Uptick in work-hour violations

An occasional snapshot of current facts and trends in medicine.

Quick View. Posted Dec. 11, 2006

Print  |   Email  |   Respond  |   Reprints  |   Like Facebook  |   Share Twitter  |   Tweet Linkedin

More residency programs are cited for work-hour violations, but that could be because officials are looking more closely.

2003-04 2004-05 2005-06
Programs reviewed 2,027 2,002 2,363
Programs cited 101 147 187
Citations 135 195 249
Citations by type
Exceeded 80 hours/week 52 31 26
Exceeded 30-hour call 27 31 66
Failed to give 1 day out of 7 off 29 31 28
Failed to meet 10-hour rest 12 19 18
Failed to count in-house moonlighting 9 16 10
Inadequate oversight NA 9 34
Call more than every third night 6 7 11
Other NA 51 56

Accreditation Council for Graduate Medical Education officials said reviewers are looking harder than they did when hours were first capped in 2003. The 30-hour call limit garnered the biggest increase in violations, more than doubling between 2003-04 and 2005-06.

Source: Annual ACGME work-hour data from 2003-06

Back to top




Read story

Confronting bias against obese patients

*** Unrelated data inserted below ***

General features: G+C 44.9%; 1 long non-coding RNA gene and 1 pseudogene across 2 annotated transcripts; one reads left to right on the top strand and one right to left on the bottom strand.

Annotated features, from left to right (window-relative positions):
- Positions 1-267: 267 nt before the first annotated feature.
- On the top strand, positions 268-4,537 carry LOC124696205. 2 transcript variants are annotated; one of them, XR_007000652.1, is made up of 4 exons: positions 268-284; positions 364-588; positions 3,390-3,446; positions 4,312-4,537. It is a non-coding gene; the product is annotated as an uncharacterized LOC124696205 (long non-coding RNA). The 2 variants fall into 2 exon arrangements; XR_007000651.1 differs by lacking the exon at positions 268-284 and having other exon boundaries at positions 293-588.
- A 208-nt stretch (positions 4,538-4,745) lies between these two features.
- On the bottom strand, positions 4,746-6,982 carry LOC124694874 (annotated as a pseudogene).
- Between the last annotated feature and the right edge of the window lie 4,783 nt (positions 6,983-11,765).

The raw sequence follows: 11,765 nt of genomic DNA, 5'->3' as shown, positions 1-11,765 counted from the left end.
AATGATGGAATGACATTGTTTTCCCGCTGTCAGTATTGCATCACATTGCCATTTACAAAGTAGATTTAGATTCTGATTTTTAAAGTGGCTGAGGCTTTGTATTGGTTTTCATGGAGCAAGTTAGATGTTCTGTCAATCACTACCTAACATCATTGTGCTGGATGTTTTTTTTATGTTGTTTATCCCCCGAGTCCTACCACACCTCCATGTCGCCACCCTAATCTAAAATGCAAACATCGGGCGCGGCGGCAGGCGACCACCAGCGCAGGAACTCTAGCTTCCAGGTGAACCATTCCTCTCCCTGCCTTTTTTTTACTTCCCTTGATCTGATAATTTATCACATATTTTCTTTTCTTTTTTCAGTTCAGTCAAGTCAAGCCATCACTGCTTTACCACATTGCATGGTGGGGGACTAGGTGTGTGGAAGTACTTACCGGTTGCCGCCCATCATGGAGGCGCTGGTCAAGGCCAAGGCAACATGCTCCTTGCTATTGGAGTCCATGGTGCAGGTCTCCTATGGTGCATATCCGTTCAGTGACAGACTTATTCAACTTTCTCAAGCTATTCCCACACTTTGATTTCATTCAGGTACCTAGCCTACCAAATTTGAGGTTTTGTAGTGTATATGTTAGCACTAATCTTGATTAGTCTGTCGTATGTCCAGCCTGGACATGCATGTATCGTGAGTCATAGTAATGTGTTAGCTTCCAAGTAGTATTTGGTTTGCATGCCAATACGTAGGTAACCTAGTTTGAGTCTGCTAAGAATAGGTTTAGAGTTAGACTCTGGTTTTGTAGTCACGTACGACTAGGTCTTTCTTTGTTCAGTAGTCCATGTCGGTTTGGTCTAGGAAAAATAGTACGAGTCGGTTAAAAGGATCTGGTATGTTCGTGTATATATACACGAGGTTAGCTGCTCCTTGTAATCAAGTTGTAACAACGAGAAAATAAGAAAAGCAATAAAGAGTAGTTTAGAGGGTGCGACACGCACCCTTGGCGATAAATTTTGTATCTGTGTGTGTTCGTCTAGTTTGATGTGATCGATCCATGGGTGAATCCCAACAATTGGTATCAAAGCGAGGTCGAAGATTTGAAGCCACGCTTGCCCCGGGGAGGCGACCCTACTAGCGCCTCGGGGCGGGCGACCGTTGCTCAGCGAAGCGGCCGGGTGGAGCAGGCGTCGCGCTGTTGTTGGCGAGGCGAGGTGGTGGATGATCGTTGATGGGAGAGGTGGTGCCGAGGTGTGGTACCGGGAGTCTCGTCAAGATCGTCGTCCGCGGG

Medical educators are starting to raise awareness about how weight-related stigma can impair patient-physician communication and the treatment of obesity. Read story

Read story


American Medical News is ceasing publication after 55 years of serving physicians by keeping them informed of their rapidly changing profession. Read story

Read story

Policing medical practice employees after work

Doctors can try to regulate staff actions outside the office, but they must watch what they try to stamp out and how they do it. Read story

Read story

Diabetes prevention: Set on a course for lifestyle change

The YMCA's evidence-based program is helping prediabetic patients eat right, get active and lose weight. Read story

Read story

Medicaid's muddled preventive care picture

The health system reform law promises no-cost coverage of a lengthy list of screenings and other prevention services, but some beneficiaries still might miss out. Read story

Read story

How to get tax breaks for your medical practice

Federal, state and local governments offer doctors incentives because practices are recognized as economic engines. But physicians must know how and where to find them. Read story

Read story

Advance pay ACOs: A down payment on Medicare's future

Accountable care organizations that pay doctors up-front bring practice improvements, but it's unclear yet if program actuaries will see a return on investment. Read story

Read story

Physician liability: Your team, your legal risk

When health care team members drop the ball, it's often doctors who end up in court. How can physicians improve such care and avoid risks? Read story

  • Stay informed
  • Twitter
  • Facebook
  • RSS
  • LinkedIn